The five-year replacement recommendation is based on a consensus by both helmet manufacturers and the Snell Foundation. Glues, resins and other materials used in helmet production can affect liner materials. Hair oils, body fluids and cosmetics, as well as normal “wear and tear” all contribute to helmet degradation. Petroleum based products present in cleaners, paints, fuels and other commonly encountered materials may also degrade materials used in many helmets possibly degrading performance. Additionally, experience indicates there will be a noticeable improvement in the protective characteristic of helmets over a five-year period due to advances in materials, designs, production methods and the standards. Thus, the recommendation for five-year helmet replacement is a judgment call stemming from a prudent safety philosophy.
What should I do to take care of my motorcycle helmet?
Do not place your helmet so that a projection or any hard object, such as the motorcycle mirror, can damage the inner foam liner of the helmet. Only use mild soap water to clean the inside pads. Never use any chemical cleaning products for the inside or outside of your helmet. Never repaint your helmet with paints that are not authorized by the manufacturer.
How do I choose a helmet?
Buying a helmet is much like buying anything that is important to you. You should choose a helmet based on its ability to do the job it’s intended for, regardless of whether or not it’s to satisfy a law or if you want the best protection available. First you need to decide about the things that matter to you. There are a number of items that are important in finding a helmet that suits you. Snell recommends the following no matter what helmet you buy:
Fit – Make sure that the size and shape of the helmet are suited to your head. Sizing in helmets, even many of the numerical sizes may not be consistent from brand to brand or even model to model. Additionally make sure the retaining system is effective comfortable and easy to use.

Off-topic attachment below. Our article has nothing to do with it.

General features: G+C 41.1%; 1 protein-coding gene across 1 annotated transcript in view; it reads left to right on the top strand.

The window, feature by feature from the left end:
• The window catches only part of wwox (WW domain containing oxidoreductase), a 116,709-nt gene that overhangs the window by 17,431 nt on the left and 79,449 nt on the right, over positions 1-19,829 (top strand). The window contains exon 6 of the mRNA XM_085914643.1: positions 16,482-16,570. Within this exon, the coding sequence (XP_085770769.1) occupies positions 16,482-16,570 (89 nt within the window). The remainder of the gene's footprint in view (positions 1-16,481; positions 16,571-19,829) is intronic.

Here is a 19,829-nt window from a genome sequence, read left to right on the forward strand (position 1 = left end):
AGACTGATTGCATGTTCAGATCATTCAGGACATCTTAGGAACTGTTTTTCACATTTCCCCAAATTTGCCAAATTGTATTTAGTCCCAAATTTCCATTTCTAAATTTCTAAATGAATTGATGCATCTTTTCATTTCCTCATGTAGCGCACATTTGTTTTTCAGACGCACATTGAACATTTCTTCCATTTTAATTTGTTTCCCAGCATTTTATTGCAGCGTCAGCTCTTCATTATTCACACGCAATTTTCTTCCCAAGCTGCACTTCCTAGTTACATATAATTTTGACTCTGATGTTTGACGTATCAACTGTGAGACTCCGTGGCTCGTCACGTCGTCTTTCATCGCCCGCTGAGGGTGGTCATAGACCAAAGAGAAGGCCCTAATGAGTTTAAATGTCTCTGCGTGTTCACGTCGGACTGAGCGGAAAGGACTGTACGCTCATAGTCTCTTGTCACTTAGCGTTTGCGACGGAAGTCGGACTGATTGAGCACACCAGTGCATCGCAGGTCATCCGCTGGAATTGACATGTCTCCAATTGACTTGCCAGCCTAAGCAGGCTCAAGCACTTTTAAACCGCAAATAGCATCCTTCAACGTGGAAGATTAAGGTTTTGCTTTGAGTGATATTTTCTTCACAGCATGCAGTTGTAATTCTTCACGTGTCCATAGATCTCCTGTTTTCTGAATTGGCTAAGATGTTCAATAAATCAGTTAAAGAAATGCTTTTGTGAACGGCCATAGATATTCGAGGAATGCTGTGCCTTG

Comfort – Make sure the helmet is as comfortable to wear as possible. It is likely to be on your head for a while and it should not become so annoying that you are distracted from the important task of riding safely. Also, choose an appropriate helmet for the type of riding you will do most frequently and the environment you’re riding in. Full face helmets offer a measure of protection from impacts to the face, and flying debris like cigarette butts and gravel as well as helping to avoid the dreaded insectus dentus adhesion affliction, or “Bug Tooth Syndrome”. Full face helmets do tend to retain more heat though which is a consideration as well.
Style – This may seem trivial and not related to safety, but it does have it’s place. Get a helmet you like. For many riding is a big part of their life. It’s not just transportation, but also an important recreational activity, even a lifestyle. It is common sense to conclude that a rider is more likely to consistently wear something he or she likes rather than something that they do not.
Safety – The only thing that can be added is that Snell has been concerning itself solely with helmets and head protection for over fifty years. Our focus does not include trying to sell you a helmet, trying to require you wear a helmet or trying to limit the innovation of helmets. For years Snell has merely tried to educate consumers about the importance of a good helmet and point riders who are concerned with protecting the stuff between their ears toward helmets that perform to the Snell standards.
You can visit Snell’s website by going to http://www.smf.org or click here to visit their Facebook page and give them a Like!